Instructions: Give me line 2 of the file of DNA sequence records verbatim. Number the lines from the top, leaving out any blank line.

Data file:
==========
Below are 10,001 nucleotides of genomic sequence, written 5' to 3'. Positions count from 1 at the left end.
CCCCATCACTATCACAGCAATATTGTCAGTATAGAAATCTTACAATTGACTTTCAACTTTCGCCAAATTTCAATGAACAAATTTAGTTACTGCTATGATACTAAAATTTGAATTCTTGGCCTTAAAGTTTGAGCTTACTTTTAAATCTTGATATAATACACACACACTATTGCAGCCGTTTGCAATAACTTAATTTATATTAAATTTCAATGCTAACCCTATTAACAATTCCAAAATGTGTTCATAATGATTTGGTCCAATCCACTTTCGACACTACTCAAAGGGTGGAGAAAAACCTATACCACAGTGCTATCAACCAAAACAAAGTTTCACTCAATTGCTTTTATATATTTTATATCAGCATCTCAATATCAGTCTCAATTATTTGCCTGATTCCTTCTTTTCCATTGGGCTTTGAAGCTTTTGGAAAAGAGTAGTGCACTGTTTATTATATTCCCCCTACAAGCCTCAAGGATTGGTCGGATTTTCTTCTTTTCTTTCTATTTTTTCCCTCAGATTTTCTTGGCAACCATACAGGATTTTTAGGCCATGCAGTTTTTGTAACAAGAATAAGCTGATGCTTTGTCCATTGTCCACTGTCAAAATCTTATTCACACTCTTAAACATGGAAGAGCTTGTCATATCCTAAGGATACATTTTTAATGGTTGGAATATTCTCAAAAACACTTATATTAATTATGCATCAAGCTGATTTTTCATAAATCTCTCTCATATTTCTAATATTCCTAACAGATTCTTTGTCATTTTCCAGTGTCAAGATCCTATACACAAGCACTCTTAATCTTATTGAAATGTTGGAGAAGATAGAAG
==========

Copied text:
CCCCATCACTATCACAGCAATATTGTCAGTATAGAAATCTTACAATTGACTTTCAACTTTCGCCAAATTTCAATGAACAAATTTAGTTACTGCTATGATACTAAAATTTGAATTCTTGGCCTTAAAGTTTGAGCTTACTTTTAAATCTTGATATAATACACACACACTATTGCAGCCGTTTGCAATAACTTAATTTATATTAAATTTCAATGCTAACCCTATTAACAATTCCAAAATGTGTTCATAATGATTTGGTCCAATCCACTTTCGACACTACTCAAAGGGTGGAGAAAAACCTATACCACAGTGCTATCAACCAAAACAAAGTTTCACTCAATTGCTTTTATATATTTTATATCAGCATCTCAATATCAGTCTCAATTATTTGCCTGATTCCTTCTTTTCCATTGGGCTTTGAAGCTTTTGGAAAAGAGTAGTGCACTGTTTATTATATTCCCCCTACAAGCCTCAAGGATTGGTCGGATTTTCTTCTTTTCTTTCTATTTTTTCCCTCAGATTTTCTTGGCAACCATACAGGATTTTTAGGCCATGCAGTTTTTGTAACAAGAATAAGCTGATGCTTTGTCCATTGTCCACTGTCAAAATCTTATTCACACTCTTAAACATGGAAGAGCTTGTCATATCCTAAGGATACATTTTTAATGGTTGGAATATTCTCAAAAACACTTATATTAATTATGCATCAAGCTGATTTTTCATAAATCTCTCTCATATTTCTAATATTCCTAACAGATTCTTTGTCATTTTCCAGTGTCAAGATCCTATACACAAGCACTCTTAATCTTATTGAAATGTTGGAGAAGATAGAAG